Thursday, June 5, 2008

Privatize/Nationalize: Food


Huge investment funds have already poured hundreds of billions of dollars into booming financial markets for commodities like wheat, corn and soybeans.

But a few big private investors are starting to make bolder and longer-term bets that the world’s need for food will greatly increase — by buying farmland, fertilizer, grain elevators and shipping equipment.

One has bought several ethanol plants, Canadian farmland and enough storage space in the Midwest to hold millions of bushels of grain.

Another is buying more than five dozen grain elevators, nearly that many fertilizer distribution outlets and a fleet of barges and ships.

And three institutional investors, including the giant Black Rock fund group in New York, are separately planning to invest hundreds of millions of dollars in agriculture, chiefly farmland, from sub-Saharan Africa to the English countryside.


But the long-term implications are less clear. Some traditional players in the farm economy, and others who study and shape agriculture policy, say they are concerned these newcomers will focus on profits above all else, and not share the industry’s commitment to farming through good times and bad.

“Farmland can be a bubble just like Florida real estate,” said Jeffrey Hainline, president of Advance Trading, a 28-year-old commodity brokerage firm and consulting service in Bloomington, Ill. “The cycle of getting in and out would be very volatile and disruptive.”

By owning land and other parts of the agricultural business, these new investors are freed from rules aimed at curbing the number of speculative bets that they and other financial investors can make in commodity markets.

Grain elevators, especially, could give these investors new ways to make money, because they can buy or sell the actual bushels of corn or soybeans, rather than buying and selling financial derivatives that are linked to those commodities.

When crop prices are climbing, holding inventory for future sale can yield higher profits than selling to meet current demand, for example. Or if prices diverge in different parts of the world, inventory can be shipped to the more profitable market.


These new bets by big investors could bolster food production at a time when the world needs more of it.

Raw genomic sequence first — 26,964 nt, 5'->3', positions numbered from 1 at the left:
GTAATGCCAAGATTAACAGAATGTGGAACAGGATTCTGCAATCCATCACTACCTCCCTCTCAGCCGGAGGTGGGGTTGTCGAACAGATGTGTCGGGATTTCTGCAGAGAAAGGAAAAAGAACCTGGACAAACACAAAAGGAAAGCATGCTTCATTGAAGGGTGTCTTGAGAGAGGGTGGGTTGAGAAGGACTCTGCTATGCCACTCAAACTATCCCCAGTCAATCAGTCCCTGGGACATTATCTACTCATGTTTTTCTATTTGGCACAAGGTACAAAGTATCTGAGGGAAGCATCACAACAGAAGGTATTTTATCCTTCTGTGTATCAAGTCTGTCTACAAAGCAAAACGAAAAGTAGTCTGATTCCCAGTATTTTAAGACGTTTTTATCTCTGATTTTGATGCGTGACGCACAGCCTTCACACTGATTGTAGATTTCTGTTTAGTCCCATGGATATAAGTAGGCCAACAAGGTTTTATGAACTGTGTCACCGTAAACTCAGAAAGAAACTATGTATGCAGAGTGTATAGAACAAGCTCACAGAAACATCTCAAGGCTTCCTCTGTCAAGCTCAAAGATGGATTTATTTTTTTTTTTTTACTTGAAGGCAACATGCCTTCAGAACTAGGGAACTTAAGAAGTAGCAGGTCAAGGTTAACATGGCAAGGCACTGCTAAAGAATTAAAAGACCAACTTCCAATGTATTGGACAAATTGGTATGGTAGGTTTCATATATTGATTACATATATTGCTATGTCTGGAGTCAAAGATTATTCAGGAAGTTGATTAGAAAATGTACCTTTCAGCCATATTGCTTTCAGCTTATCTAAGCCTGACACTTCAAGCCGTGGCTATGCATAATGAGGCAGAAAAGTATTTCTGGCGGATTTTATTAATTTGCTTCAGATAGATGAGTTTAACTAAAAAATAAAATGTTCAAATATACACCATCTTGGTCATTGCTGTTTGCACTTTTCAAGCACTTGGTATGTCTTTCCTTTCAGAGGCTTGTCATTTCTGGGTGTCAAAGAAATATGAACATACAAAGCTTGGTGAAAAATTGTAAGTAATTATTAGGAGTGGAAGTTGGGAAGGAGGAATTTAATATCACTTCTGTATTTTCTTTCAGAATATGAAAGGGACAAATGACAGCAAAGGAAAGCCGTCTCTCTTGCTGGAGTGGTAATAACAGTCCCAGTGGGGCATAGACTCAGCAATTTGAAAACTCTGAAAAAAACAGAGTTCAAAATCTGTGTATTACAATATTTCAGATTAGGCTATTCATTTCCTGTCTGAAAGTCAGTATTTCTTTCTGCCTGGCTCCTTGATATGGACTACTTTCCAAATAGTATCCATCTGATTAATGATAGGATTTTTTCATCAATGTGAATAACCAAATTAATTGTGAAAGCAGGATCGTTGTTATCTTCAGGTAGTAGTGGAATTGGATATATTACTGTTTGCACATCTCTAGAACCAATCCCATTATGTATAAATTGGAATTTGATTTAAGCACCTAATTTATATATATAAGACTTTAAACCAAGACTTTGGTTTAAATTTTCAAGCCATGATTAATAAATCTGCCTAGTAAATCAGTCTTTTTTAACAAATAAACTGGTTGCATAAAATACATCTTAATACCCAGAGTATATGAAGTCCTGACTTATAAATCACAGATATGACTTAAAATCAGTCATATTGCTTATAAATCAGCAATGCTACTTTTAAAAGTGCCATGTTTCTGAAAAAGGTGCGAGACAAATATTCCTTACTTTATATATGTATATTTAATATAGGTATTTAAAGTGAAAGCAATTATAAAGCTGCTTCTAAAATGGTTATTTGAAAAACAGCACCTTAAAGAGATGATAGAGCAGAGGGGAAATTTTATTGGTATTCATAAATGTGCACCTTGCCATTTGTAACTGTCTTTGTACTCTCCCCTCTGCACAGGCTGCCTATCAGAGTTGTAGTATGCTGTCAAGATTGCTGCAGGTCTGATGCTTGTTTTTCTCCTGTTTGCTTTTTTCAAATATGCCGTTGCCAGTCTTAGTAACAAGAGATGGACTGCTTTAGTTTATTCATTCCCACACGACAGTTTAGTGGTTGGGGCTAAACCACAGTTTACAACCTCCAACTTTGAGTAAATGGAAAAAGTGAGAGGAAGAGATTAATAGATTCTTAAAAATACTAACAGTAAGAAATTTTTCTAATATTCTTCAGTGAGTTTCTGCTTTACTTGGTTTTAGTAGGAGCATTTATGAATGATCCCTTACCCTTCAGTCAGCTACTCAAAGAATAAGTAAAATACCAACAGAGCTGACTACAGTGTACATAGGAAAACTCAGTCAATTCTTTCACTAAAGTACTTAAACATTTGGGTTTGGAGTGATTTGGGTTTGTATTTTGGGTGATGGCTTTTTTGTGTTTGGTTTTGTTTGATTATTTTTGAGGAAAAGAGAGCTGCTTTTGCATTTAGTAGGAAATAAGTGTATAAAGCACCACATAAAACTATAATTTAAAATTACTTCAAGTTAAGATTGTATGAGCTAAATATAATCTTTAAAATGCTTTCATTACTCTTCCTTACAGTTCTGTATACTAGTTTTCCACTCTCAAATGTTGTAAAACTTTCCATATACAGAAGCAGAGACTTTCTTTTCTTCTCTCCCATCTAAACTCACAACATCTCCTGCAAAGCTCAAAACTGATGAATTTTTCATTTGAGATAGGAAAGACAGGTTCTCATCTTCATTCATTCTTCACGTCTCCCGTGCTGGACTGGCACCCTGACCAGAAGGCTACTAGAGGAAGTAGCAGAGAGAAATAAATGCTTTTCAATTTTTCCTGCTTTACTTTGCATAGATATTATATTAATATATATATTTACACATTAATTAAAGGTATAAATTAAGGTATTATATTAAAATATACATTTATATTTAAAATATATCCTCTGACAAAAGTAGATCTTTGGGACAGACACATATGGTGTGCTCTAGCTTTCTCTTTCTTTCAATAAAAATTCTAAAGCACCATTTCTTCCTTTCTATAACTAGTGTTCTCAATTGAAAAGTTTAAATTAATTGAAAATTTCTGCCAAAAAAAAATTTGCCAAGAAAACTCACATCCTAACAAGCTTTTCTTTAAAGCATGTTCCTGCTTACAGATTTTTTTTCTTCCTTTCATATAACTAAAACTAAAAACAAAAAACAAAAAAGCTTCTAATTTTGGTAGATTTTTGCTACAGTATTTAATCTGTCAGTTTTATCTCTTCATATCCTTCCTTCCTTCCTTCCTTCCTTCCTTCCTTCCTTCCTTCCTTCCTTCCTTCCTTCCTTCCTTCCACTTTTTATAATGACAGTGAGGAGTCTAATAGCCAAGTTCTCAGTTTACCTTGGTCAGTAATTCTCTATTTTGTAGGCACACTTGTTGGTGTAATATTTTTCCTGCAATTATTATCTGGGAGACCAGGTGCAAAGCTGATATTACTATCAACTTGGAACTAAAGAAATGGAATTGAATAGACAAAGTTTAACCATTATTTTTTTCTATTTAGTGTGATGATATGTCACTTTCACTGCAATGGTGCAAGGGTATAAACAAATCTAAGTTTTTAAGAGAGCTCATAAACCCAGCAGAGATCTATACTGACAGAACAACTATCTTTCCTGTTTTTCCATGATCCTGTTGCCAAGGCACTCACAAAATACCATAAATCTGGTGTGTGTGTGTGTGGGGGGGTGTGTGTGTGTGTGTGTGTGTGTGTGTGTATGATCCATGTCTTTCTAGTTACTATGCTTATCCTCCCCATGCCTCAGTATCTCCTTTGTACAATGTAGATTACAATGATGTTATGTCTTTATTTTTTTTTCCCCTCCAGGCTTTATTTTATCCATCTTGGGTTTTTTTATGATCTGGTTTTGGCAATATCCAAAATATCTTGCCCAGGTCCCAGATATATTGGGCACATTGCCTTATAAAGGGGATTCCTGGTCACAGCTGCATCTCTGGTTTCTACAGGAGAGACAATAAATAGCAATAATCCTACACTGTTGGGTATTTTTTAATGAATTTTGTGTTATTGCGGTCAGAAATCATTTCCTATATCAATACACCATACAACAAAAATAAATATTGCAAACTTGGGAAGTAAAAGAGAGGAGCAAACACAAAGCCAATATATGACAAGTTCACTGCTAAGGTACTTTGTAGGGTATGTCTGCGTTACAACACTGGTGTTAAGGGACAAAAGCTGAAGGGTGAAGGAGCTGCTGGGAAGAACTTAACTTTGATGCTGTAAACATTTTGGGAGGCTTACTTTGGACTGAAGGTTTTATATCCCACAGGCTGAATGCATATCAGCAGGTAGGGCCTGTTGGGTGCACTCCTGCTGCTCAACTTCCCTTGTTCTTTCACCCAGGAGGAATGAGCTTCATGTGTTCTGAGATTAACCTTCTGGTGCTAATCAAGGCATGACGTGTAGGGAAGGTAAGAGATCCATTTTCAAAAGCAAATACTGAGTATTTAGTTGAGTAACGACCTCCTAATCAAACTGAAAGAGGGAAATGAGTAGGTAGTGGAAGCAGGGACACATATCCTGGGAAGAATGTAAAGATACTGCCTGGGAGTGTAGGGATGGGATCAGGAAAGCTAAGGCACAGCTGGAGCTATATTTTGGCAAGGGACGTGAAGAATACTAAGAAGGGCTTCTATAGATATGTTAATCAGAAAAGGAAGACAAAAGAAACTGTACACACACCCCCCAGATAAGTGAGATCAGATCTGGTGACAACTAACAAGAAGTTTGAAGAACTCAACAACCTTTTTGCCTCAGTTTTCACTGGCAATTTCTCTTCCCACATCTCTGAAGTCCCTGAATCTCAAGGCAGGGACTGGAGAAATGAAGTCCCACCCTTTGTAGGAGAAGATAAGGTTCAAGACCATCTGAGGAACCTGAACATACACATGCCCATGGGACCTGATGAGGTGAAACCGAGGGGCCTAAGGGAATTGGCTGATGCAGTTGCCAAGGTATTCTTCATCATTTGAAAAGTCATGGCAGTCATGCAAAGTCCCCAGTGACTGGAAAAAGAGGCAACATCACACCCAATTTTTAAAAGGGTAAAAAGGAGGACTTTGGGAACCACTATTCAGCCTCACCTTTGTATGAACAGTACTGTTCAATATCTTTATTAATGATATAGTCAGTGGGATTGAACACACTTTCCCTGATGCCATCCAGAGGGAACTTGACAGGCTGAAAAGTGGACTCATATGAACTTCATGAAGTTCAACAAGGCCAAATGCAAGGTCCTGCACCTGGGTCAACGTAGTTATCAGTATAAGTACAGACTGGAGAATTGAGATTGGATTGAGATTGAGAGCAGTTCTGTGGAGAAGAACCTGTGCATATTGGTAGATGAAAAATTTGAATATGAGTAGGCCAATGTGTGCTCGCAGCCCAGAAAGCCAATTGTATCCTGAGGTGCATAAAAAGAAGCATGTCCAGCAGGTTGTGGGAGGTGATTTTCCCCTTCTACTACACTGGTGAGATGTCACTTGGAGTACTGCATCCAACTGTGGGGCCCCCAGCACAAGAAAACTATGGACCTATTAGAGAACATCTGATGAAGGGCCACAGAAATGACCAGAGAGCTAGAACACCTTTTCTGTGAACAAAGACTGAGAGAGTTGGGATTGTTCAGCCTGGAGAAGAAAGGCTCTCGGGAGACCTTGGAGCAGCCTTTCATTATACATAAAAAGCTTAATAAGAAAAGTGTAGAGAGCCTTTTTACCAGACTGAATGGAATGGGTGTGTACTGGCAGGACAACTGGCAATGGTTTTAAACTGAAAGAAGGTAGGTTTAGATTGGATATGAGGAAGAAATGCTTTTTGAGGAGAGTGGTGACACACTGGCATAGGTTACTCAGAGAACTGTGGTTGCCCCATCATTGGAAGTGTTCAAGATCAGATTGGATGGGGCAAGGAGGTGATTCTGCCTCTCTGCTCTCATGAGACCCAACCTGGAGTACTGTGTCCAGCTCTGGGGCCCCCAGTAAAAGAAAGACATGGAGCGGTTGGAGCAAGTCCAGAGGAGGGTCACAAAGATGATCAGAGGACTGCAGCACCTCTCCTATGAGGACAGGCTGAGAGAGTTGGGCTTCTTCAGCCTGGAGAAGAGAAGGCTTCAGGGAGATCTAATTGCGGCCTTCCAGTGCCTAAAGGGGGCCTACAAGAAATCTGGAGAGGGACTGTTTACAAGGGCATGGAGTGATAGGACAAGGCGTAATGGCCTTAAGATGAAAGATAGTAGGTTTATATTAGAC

The investors plan to consolidate small plots of land into more productive large ones, to introduce new technology and to provide capital to modernize and maintain grain elevators and fertilizer supply depots.

“The world is asking for more food, more energy. You see a huge demand,” said Axel Hinsch, chief executive of Calyx Agro, a division of the giant Louis Dreyfus Commodities, which is buying tens of thousands of acres of cropland in Brazil with the backing of big institutional investors, including AIG Investments.

“What this new investment will buy is more technology,” Mr. Hinsch said. “We will be helping to accelerate the development of infrastructure, and the consumer will benefit because there will be more supply.”

For Gary R. Blumenthal, chief executive of World Perspectives, an agriculture consulting firm in Washington, the new investments by big financial players, if sustained, could be just what global agriculture needs — “where you can bring small, fragmented pieces together to boost the production side of agriculture.”

He added: “Investment funds are seeing that this consolidation brings value to them. But I’m saying this brings value to everyone.”

Financial investors also can provide grain elevator operators the money they need to weather today’s more volatile commodity markets. When wild swings in prices become common, as they are now, elevator operators have to put up more cash to lock in future prices. John Duryea, co-portfolio manager of the Ospraie Special Opportunity Fund, is buying 66 grain elevators with a total capacity of 110 million bushels from ConAgra for $2.1 billion. The deal, expected to close by the end of June, also will give Ospraie a stake in 57 fertilizer distribution centers and the barges and ships necessary to keep them supplied with low-cost imports.

Maintaining these essential services “helps bring costs down to the farmers,” Mr. Duryea said. “That has to help mitigate the price increases for crops.”

Mr. Duryea of the Ospraie fund dismissed the idea that financial investors, with obligations to suppliers and customers of their elevators and fertilizer services, would put their thumb on the supply-demand scale by holding back inventory to move prices artificially.

“It is not in our best interests for anyone to be negatively affected by what we do,” he said.

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